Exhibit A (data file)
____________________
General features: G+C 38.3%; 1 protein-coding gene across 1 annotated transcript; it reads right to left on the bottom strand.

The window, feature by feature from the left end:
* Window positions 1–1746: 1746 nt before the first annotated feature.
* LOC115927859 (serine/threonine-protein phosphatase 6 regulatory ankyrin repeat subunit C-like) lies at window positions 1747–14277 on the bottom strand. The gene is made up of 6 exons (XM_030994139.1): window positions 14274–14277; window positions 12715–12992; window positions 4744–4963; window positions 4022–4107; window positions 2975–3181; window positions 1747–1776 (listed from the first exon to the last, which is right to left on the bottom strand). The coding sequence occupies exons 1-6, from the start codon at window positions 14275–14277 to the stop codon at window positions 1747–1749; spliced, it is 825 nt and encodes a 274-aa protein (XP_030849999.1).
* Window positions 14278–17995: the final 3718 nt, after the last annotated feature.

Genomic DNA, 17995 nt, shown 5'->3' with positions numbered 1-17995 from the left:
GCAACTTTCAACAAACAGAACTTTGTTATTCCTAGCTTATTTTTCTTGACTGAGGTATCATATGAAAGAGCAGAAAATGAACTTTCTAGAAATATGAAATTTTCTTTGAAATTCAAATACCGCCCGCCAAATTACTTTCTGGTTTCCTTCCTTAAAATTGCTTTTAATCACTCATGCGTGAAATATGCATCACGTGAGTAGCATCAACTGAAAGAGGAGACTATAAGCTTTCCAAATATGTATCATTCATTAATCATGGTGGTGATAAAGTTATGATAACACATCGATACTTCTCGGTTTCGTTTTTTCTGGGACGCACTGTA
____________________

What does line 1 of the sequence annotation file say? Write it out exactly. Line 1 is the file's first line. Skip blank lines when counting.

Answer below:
General features: G+C 38.3%; 1 protein-coding gene across 1 annotated transcript; it reads right to left on the bottom strand.